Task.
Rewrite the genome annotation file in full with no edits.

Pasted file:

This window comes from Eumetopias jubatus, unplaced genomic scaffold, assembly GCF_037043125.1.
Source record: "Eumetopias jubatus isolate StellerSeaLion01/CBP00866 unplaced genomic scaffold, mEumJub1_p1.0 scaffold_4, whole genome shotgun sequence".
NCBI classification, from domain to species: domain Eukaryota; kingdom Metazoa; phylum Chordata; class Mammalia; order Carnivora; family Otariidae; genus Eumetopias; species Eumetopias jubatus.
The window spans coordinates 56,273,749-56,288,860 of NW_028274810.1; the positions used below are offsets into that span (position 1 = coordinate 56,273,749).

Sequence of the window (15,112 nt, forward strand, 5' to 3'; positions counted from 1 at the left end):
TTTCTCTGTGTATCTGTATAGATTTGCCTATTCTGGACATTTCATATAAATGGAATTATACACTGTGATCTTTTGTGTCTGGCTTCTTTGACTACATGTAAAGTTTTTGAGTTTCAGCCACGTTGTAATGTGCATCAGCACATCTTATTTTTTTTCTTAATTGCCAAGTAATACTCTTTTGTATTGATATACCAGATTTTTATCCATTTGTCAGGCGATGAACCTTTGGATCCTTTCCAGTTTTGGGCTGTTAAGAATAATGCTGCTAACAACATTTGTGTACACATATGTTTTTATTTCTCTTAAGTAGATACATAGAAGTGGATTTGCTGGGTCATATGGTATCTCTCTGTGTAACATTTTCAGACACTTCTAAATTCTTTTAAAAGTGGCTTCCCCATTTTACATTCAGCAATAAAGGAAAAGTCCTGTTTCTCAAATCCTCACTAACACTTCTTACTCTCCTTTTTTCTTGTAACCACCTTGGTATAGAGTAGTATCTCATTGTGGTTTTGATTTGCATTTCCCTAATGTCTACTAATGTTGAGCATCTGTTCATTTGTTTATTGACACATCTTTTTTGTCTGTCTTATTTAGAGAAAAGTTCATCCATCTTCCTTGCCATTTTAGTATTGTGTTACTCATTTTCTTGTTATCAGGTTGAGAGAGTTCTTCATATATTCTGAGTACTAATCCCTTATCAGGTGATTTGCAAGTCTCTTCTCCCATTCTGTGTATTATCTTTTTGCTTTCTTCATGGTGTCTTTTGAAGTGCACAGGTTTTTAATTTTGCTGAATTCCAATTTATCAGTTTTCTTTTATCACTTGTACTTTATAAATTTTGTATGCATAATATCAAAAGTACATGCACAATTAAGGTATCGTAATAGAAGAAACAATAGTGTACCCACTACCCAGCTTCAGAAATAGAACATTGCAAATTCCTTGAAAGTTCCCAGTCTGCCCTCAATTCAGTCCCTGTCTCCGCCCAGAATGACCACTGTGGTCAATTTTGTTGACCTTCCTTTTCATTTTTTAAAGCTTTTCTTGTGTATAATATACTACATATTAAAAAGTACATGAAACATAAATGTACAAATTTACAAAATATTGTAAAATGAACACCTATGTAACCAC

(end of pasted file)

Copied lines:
This window comes from Eumetopias jubatus, unplaced genomic scaffold, assembly GCF_037043125.1.
Source record: "Eumetopias jubatus isolate StellerSeaLion01/CBP00866 unplaced genomic scaffold, mEumJub1_p1.0 scaffold_4, whole genome shotgun sequence".
NCBI classification, from domain to species: domain Eukaryota; kingdom Metazoa; phylum Chordata; class Mammalia; order Carnivora; family Otariidae; genus Eumetopias; species Eumetopias jubatus.
The window spans coordinates 56,273,749-56,288,860 of NW_028274810.1; the positions used below are offsets into that span (position 1 = coordinate 56,273,749).

Sequence of the window (15,112 nt, forward strand, 5' to 3'; positions counted from 1 at the left end):
TTTCTCTGTGTATCTGTATAGATTTGCCTATTCTGGACATTTCATATAAATGGAATTATACACTGTGATCTTTTGTGTCTGGCTTCTTTGACTACATGTAAAGTTTTTGAGTTTCAGCCACGTTGTAATGTGCATCAGCACATCTTATTTTTTTTCTTAATTGCCAAGTAATACTCTTTTGTATTGATATACCAGATTTTTATCCATTTGTCAGGCGATGAACCTTTGGATCCTTTCCAGTTTTGGGCTGTTAAGAATAATGCTGCTAACAACATTTGTGTACACATATGTTTTTATTTCTCTTAAGTAGATACATAGAAGTGGATTTGCTGGGTCATATGGTATCTCTCTGTGTAACATTTTCAGACACTTCTAAATTCTTTTAAAAGTGGCTTCCCCATTTTACATTCAGCAATAAAGGAAAAGTCCTGTTTCTCAAATCCTCACTAACACTTCTTACTCTCCTTTTTTCTTGTAACCACCTTGGTATAGAGTAGTATCTCATTGTGGTTTTGATTTGCATTTCCCTAATGTCTACTAATGTTGAGCATCTGTTCATTTGTTTATTGACACATCTTTTTTGTCTGTCTTATTTAGAGAAAAGTTCATCCATCTTCCTTGCCATTTTAGTATTGTGTTACTCATTTTCTTGTTATCAGGTTGAGAGAGTTCTTCATATATTCTGAGTACTAATCCCTTATCAGGTGATTTGCAAGTCTCTTCTCCCATTCTGTGTATTATCTTTTTGCTTTCTTCATGGTGTCTTTTGAAGTGCACAGGTTTTTAATTTTGCTGAATTCCAATTTATCAGTTTTCTTTTATCACTTGTACTTTATAAATTTTGTATGCATAATATCAAAAGTACATGCACAATTAAGGTATCGTAATAGAAGAAACAATAGTGTACCCACTACCCAGCTTCAGAAATAGAACATTGCAAATTCCTTGAAAGTTCCCAGTCTGCCCTCAATTCAGTCCCTGTCTCCGCCCAGAATGACCACTGTGGTCAATTTTGTTGACCTTCCTTTTCATTTTTTAAAGCTTTTCTTGTGTATAATATACTACATATTAAAAAGTACATGAAACATAAATGTACAAATTTACAAAATATTGTAAAATGAACACCTATGTAACCAC